Spain’s explosive building industry was hit hard by the economic crisis of 2008, resulting in an incredible number of unfinished and abandoned construction projects. Photographs documenting these “modern ruins” hang over the center of Unfinished, a new installation at the Spitzer School of Architecture at the City College of New York. Though it details derelict buildings, the exhibition isn’t all financial doom and architectural gloom. The main body of the show highlights 55 extraordinary projects from the last few years that explore new strategies for adapting these neglected structures and building with limited resources. For the designers of these projects, who have learned hard lessons, architecture is something that remains unfinished. Their buildings are designed to evolve and adapt to future uses. They embrace the visible passing of time, rather than building over it. Cleverly adapted from the multi-room Spanish pavilion at the 2016 Venice Biennale, the installation has a spare design and straightforward construction that reflects the resourcefulness of the projects on display. Although the content focuses on Spanish structures, the issues explored in Unfinished are as universal as the installation. As politicians and businesses around the world inevitably repeat the same mistakes that lead to the last crisis, architects will have to more seriously consider how they build and what they build. Ultimately, Unfinished demonstrates the resilience of the discipline. It is, as the curators write, "a validation of innovative and engaged practices that have parsed through the wreckage to find a voice.” Unfinished will be on view until February 8, 2019.
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Denise Scott Brown's photos bring their "messy vitality" to New York City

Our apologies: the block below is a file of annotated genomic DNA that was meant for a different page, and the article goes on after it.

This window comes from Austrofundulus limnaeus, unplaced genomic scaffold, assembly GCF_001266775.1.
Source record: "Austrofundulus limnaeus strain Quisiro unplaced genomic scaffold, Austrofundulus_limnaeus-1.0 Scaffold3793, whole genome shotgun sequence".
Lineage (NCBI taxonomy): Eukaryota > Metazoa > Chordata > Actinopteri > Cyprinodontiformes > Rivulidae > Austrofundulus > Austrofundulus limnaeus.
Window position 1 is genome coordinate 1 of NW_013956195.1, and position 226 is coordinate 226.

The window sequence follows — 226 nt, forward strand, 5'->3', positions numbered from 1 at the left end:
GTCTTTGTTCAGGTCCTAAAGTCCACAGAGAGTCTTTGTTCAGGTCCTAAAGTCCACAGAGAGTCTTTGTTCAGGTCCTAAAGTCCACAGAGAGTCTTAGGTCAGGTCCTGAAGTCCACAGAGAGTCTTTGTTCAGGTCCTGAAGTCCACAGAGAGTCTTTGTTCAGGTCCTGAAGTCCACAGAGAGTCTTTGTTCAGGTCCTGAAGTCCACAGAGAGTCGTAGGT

Denise Scott Brown photographs taken from 1956 to 1966 will be on view at Carriage Trade Gallery in New York City starting Thursday, October 25. The images in the exhibit, Scott Brown says, are “about architecture,” but if they are viewed also as art it’s a byproduct. They reflect her interest in “automobiles, cities of the American Southwest, social change, multiculturalism, action, everyday architecture, 'messy vitality,' iconography, and Pop Art," all themes throughout her career. “Waywardness,” Scott Brown claims in the small catalog on sale at the gallery, “lay in more than my eye.” Carriage Trade is located in a dense, image-packed Chinatown block on Grand Street, a fitting site for this exhibition of "touristy" color photographs of Venice and Las Vegas. The photographs are on sale at the gallery for a very reasonable price. Ask to speak with Peter Scott, the director of Carriage Trade. The show is co-organized with PLANE-SITE and Andrés Ramirez. There will be a formal opening Thursday, October 25, 6–8 p.m. Carriage Trade Gallery 277 Grand Street, Second floor October 25–December 22, 2018